Right. Yeah, and I guess the original motivation there had been that maybe when it was Van Halen who kind of started this, that their set which is much heavier, I mean have more speakers and more equipment than any rock show had done previously. You’re showing up with these venues with a, it’s a basketball court for the local basketball team and structurally, it cannot hold that. You have to have extra equipment that spreads the weight out and does this particular things. If they don’t do that, the set is going to go through the floor and there could be a lot of unhappy people. That was explained in the contract but if you didn’t read the contract, you might miss that. Yeah, so sorry, go ahead.

Jon Trask

There were a lot of … it was a much more, particularly the concert industry, back then was sort of being invented, as was the A/V industry, even into the 80s. It was not a mature industry. It was not something that had a lot of established rules or ways that they did things and yeah, Van Halen probably … I think they had the largest lighting rig on the road which is what we’re talking about, hanging. It was a tremendous amount of weight and you could literally collapse the building if you put all that up there and it wasn’t designed properly to hold the weight. The power requirements were very high and very specific. If they couldn’t turn the lights on, you didn’t have a show.

If they didn’t have enough power to run all that, there were going to be problems down the line. That actually kind of, is a nice dovetail right over to the specialty vendors. There are companies that do segments of the industry. This is really more relevant when we’re talking about larger shows and more complex shows. The photo that I used in here, there were I think at least 4 vendors involved in that show. Even though, as you can see, it was a couple of hundred people. It was put together with a scenic vendor. There was a lighting vendor. The company that I was working for did audio and video. There was a like a graphics production team that had come in. All of us were cooperating and working together to fulfill that specific show that the producer had brought us in. Sometimes …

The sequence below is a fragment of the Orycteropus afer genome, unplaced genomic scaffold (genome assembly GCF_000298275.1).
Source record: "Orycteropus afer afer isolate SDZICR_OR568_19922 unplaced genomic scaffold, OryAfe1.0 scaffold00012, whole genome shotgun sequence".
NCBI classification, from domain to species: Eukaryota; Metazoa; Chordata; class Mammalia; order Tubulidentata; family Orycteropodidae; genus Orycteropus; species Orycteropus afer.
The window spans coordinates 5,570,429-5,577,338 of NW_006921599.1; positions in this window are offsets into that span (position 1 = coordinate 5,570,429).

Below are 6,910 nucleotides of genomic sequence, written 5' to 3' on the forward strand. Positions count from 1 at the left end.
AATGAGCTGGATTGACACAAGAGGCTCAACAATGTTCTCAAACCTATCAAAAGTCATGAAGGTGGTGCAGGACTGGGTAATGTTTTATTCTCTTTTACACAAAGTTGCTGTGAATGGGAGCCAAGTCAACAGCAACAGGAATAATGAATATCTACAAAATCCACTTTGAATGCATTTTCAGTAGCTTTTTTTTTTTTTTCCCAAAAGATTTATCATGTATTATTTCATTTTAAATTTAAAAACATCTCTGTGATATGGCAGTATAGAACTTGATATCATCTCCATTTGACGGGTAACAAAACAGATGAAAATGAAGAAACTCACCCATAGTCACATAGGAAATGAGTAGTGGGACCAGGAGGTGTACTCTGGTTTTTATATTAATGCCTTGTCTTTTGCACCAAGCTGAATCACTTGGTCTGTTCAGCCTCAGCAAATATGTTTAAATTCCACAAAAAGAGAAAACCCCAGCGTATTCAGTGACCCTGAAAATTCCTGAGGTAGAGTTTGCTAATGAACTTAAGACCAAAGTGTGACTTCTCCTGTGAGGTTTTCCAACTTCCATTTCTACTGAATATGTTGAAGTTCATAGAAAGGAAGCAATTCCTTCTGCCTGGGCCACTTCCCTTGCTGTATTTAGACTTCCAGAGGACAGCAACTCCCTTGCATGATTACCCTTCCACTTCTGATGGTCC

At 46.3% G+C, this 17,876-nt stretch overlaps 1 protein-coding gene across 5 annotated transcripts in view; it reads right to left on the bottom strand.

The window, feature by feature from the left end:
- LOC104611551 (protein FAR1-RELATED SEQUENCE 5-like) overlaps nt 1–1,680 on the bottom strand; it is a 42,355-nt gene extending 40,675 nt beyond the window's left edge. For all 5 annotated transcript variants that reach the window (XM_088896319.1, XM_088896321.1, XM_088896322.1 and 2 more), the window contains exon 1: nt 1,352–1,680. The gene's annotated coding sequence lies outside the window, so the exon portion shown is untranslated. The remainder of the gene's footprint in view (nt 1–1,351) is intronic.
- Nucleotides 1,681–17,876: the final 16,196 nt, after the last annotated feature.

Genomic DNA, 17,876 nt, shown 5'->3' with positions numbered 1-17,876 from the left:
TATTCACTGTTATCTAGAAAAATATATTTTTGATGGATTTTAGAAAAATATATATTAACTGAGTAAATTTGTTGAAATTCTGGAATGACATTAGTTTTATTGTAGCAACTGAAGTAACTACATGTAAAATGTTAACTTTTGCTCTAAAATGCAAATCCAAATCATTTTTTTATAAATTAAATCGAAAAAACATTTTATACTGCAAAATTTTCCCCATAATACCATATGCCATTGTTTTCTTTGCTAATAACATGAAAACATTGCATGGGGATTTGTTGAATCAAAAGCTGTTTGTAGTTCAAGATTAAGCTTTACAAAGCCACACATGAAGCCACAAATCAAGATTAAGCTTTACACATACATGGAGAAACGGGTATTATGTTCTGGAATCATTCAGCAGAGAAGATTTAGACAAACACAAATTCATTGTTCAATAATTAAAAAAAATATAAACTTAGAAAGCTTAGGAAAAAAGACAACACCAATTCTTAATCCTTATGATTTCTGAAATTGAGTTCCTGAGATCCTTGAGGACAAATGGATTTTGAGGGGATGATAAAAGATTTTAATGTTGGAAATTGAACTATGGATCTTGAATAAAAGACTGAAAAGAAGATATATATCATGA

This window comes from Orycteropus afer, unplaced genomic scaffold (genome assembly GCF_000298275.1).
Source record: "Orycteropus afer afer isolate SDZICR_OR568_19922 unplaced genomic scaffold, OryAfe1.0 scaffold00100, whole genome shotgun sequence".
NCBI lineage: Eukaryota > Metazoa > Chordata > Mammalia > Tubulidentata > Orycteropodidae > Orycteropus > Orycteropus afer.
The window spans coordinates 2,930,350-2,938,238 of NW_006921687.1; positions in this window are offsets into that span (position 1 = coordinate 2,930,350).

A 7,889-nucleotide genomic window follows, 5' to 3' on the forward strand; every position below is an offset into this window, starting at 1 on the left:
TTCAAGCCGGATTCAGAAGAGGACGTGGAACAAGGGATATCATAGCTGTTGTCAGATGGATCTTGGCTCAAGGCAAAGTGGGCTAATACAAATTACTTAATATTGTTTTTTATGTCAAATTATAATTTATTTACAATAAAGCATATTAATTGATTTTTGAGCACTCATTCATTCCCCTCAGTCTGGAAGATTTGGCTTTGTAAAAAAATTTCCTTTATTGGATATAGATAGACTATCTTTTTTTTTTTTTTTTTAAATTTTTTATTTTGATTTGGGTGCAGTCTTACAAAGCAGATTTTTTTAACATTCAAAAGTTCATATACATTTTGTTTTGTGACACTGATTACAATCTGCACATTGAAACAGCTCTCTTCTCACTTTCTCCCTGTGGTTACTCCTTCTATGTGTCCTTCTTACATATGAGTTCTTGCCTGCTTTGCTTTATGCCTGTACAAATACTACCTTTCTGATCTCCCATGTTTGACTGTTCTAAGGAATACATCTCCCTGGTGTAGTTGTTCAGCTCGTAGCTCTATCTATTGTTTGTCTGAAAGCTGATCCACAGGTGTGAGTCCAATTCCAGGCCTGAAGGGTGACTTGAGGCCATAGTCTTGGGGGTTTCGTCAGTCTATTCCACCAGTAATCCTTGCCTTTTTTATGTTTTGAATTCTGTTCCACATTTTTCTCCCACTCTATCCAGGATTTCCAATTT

Jordan Schwartz 

And it’s so cool about all those different others was that … was there a … who is the producer? Was the producer someone that was also essentially a vendor for the company or they … was that in-house.

Jon Trask

The producer was not … he was not in-house in this case. He had been hired by this pharmaceutical company to produce a series of events for them. He brought in his favorite vendors, the people that he worked with and would have them do this size of show and just basically merge them all together. It fit well because the company that I was working for at the time, actually didn’t even own any lights. If we were asked to bid lights, we would bring in an outside vendor anyway because it just wasn’t in their inventory. It wasn’t something that they had focused on to and so whenever there were lighting requirements that was part of a show that they were quoting, they would simply get a quote for that equipment from another sub-vendor.